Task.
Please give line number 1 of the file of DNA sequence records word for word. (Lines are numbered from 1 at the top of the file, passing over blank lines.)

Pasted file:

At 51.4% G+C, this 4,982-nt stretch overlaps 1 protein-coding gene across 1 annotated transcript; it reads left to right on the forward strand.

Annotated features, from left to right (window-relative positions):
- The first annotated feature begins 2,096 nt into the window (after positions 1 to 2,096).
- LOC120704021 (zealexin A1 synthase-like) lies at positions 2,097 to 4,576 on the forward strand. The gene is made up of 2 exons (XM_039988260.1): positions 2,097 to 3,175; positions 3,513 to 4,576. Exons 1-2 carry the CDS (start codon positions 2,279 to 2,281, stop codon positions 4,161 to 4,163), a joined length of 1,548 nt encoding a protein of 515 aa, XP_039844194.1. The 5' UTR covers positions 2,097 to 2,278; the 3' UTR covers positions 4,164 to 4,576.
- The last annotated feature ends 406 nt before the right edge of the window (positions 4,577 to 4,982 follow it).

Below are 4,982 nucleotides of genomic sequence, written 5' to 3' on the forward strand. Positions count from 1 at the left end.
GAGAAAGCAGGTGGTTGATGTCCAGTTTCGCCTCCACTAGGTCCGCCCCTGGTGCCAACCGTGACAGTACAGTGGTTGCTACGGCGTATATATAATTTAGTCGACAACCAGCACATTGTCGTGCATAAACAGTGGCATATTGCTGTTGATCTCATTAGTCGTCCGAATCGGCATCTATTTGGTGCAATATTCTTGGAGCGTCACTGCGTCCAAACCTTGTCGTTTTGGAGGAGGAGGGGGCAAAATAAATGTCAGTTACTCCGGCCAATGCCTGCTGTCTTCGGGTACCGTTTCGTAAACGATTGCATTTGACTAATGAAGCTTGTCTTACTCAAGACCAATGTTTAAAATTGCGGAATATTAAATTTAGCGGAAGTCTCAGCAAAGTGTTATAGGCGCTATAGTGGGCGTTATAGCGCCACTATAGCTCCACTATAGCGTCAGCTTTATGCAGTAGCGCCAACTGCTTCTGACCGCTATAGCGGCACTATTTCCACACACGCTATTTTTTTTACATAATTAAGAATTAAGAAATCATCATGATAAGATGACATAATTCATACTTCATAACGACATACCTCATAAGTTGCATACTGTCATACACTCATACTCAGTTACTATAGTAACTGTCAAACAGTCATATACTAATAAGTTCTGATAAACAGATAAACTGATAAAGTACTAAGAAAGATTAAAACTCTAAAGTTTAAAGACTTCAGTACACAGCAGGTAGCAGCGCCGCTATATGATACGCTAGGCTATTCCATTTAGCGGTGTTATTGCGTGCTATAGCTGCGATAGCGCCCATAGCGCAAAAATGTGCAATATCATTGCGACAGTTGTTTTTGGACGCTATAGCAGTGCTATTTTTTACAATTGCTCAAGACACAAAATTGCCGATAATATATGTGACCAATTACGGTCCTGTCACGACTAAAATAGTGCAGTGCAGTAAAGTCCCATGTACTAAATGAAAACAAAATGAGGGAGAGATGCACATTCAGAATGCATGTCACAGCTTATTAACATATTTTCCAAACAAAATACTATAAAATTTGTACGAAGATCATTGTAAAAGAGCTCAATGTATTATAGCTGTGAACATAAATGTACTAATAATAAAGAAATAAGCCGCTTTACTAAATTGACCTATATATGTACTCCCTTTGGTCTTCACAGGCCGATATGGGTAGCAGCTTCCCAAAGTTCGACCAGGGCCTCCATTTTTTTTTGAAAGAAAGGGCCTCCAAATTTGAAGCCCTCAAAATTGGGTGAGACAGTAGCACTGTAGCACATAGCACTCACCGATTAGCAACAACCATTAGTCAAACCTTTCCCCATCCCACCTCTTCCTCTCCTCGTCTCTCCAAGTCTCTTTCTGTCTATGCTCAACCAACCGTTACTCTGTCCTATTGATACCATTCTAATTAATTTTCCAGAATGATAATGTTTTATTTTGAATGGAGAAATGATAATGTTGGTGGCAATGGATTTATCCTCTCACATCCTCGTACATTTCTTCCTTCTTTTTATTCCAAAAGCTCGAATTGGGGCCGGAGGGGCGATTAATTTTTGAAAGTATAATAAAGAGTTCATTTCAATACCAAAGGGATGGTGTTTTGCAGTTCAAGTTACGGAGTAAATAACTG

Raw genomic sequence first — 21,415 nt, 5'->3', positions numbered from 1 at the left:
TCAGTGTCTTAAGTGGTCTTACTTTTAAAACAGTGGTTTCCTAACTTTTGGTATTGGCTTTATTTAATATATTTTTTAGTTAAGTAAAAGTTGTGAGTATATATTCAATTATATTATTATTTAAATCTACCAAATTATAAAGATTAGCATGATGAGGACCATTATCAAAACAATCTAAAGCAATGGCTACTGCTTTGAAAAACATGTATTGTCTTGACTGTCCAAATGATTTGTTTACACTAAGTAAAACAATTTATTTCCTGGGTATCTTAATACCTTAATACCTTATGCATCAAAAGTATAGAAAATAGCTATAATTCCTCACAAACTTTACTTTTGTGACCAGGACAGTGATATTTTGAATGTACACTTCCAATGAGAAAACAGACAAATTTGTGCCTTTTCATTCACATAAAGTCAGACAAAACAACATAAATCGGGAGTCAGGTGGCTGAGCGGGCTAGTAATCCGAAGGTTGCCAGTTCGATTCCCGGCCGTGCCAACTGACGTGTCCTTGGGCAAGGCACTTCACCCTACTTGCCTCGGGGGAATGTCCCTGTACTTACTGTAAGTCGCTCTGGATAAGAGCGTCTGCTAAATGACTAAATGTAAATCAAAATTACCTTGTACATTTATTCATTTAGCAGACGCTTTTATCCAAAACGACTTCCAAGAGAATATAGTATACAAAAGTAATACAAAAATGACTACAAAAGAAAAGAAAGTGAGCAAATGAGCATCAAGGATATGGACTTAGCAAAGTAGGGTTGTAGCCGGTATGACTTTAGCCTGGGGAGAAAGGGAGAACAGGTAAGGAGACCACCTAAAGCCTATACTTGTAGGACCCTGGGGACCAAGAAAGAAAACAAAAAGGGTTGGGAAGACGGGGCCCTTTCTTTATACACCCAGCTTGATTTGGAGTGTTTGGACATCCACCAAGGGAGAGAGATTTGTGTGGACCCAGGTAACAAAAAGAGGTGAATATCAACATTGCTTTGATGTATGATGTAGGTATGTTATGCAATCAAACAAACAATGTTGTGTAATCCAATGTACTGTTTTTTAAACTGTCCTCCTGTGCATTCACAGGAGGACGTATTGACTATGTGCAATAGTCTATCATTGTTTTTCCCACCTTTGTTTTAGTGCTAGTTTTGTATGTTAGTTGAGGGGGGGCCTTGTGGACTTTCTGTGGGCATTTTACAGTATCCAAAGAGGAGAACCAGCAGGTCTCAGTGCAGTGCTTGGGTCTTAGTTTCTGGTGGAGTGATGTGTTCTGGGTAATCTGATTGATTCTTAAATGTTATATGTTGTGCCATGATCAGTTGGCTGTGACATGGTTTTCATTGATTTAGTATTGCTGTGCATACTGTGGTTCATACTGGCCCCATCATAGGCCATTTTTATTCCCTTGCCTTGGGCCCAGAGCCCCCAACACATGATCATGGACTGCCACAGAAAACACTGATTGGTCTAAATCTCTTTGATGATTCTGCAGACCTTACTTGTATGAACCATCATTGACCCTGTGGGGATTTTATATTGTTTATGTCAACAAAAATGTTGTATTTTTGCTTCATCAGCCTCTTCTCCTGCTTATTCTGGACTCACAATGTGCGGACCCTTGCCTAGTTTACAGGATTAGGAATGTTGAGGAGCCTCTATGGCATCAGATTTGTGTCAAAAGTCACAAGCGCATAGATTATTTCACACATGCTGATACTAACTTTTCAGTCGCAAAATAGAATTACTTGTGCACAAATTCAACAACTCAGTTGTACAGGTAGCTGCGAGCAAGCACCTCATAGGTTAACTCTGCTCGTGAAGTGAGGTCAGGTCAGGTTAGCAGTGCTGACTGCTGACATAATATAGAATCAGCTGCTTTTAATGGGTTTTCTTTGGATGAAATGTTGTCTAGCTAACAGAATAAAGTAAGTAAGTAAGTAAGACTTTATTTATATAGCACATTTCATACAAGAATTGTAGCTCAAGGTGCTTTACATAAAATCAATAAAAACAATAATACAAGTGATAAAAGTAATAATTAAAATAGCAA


At 51.4% G+C, this 4,982-nt stretch overlaps 1 protein-coding gene across 1 annotated transcript; it reads left to right on the forward strand.